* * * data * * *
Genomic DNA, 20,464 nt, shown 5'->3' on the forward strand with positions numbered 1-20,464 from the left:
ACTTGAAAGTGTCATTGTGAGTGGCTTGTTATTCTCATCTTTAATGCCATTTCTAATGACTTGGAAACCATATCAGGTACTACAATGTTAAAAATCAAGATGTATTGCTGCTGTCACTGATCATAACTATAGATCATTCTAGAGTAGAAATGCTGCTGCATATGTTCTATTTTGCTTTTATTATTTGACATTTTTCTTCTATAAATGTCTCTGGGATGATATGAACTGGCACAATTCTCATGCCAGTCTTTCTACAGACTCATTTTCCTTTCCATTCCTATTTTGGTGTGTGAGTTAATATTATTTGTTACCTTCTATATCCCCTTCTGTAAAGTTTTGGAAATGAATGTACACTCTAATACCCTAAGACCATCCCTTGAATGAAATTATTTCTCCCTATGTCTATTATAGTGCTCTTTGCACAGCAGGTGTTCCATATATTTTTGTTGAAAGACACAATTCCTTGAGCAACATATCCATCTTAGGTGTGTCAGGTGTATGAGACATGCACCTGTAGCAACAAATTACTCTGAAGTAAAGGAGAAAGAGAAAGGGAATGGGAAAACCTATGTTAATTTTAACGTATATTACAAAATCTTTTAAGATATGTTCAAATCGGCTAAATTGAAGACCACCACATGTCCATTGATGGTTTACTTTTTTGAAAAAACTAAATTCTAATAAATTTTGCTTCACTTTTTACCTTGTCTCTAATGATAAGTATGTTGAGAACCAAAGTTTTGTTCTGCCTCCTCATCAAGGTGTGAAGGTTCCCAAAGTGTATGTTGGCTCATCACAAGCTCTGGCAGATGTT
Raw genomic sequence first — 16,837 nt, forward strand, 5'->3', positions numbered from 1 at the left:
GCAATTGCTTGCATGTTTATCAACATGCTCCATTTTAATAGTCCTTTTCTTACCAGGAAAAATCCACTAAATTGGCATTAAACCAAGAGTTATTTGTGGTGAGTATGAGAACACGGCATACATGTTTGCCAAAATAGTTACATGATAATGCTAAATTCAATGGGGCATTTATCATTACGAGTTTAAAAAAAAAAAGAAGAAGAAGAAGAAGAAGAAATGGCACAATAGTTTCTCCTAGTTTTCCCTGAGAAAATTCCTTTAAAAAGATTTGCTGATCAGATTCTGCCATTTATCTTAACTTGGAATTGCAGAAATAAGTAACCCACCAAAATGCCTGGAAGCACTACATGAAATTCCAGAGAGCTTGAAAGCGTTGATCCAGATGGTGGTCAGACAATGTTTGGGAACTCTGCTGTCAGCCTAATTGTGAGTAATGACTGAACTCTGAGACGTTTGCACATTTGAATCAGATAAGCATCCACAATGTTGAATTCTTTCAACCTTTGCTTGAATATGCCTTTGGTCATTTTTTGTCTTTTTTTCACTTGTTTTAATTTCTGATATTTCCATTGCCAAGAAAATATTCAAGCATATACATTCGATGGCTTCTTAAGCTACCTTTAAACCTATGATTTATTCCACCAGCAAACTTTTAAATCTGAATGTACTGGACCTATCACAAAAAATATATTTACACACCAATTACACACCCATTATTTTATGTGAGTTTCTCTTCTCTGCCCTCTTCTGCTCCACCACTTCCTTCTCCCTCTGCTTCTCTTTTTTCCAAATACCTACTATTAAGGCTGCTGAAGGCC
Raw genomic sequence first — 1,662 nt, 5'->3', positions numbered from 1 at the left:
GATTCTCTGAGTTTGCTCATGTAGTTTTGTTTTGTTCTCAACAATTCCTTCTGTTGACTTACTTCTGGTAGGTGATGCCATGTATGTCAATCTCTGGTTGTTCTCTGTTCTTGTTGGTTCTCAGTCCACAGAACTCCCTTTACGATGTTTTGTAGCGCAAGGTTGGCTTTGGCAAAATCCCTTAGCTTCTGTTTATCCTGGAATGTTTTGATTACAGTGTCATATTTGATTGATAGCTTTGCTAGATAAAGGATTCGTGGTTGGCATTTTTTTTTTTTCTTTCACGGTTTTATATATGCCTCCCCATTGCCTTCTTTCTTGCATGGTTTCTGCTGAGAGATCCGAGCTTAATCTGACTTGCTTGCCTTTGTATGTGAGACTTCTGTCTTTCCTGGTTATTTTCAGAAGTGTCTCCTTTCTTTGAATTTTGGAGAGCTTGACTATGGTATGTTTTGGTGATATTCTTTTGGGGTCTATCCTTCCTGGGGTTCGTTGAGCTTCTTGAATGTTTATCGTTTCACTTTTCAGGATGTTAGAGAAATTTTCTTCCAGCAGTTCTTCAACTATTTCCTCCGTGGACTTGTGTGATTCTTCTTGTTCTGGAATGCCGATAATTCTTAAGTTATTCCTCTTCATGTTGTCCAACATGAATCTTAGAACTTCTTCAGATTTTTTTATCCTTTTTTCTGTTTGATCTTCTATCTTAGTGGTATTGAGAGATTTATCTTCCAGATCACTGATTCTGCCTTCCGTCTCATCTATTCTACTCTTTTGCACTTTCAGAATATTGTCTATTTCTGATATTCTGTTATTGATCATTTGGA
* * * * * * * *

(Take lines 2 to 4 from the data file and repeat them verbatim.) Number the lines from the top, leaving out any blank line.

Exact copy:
ACTTGAAAGTGTCATTGTGAGTGGCTTGTTATTCTCATCTTTAATGCCATTTCTAATGACTTGGAAACCATATCAGGTACTACAATGTTAAAAATCAAGATGTATTGCTGCTGTCACTGATCATAACTATAGATCATTCTAGAGTAGAAATGCTGCTGCATATGTTCTATTTTGCTTTTATTATTTGACATTTTTCTTCTATAAATGTCTCTGGGATGATATGAACTGGCACAATTCTCATGCCAGTCTTTCTACAGACTCATTTTCCTTTCCATTCCTATTTTGGTGTGTGAGTTAATATTATTTGTTACCTTCTATATCCCCTTCTGTAAAGTTTTGGAAATGAATGTACACTCTAATACCCTAAGACCATCCCTTGAATGAAATTATTTCTCCCTATGTCTATTATAGTGCTCTTTGCACAGCAGGTGTTCCATATATTTTTGTTGAAAGACACAATTCCTTGAGCAACATATCCATCTTAGGTGTGTCAGGTGTATGAGACATGCACCTGTAGCAACAAATTACTCTGAAGTAAAGGAGAAAGAGAAAGGGAATGGGAAAACCTATGTTAATTTTAACGTATATTACAAAATCTTTTAAGATATGTTCAAATCGGCTAAATTGAAGACCACCACATGTCCATTGATGGTTTACTTTTTTGAAAAAACTAAATTCTAATAAATTTTGCTTCACTTTTTACCTTGTCTCTAATGATAAGTATGTTGAGAACCAAAGTTTTGTTCTGCCTCCTCATCAAGGTGTGAAGGTTCCCAAAGTGTATGTTGGCTCATCACAAGCTCTGGCAGATGTT
Raw genomic sequence first — 16,837 nt, forward strand, 5'->3', positions numbered from 1 at the left:
GCAATTGCTTGCATGTTTATCAACATGCTCCATTTTAATAGTCCTTTTCTTACCAGGAAAAATCCACTAAATTGGCATTAAACCAAGAGTTATTTGTGGTGAGTATGAGAACACGGCATACATGTTTGCCAAAATAGTTACATGATAATGCTAAATTCAATGGGGCATTTATCATTACGAGTTTAAAAAAAAAAAGAAGAAGAAGAAGAAGAAGAAATGGCACAATAGTTTCTCCTAGTTTTCCCTGAGAAAATTCCTTTAAAAAGATTTGCTGATCAGATTCTGCCATTTATCTTAACTTGGAATTGCAGAAATAAGTAACCCACCAAAATGCCTGGAAGCACTACATGAAATTCCAGAGAGCTTGAAAGCGTTGATCCAGATGGTGGTCAGACAATGTTTGGGAACTCTGCTGTCAGCCTAATTGTGAGTAATGACTGAACTCTGAGACGTTTGCACATTTGAATCAGATAAGCATCCACAATGTTGAATTCTTTCAACCTTTGCTTGAATATGCCTTTGGTCATTTTTTGTCTTTTTTTCACTTGTTTTAATTTCTGATATTTCCATTGCCAAGAAAATATTCAAGCATATACATTCGATGGCTTCTTAAGCTACCTTTAAACCTATGATTTATTCCACCAGCAAACTTTTAAATCTGAATGTACTGGACCTATCACAAAAAATATATTTACACACCAATTACACACCCATTATTTTATGTGAGTTTCTCTTCTCTGCCCTCTTCTGCTCCACCACTTCCTTCTCCCTCTGCTTCTCTTTTTTCCAAATACCTACTATTAAGGCTGCTGAAGGCC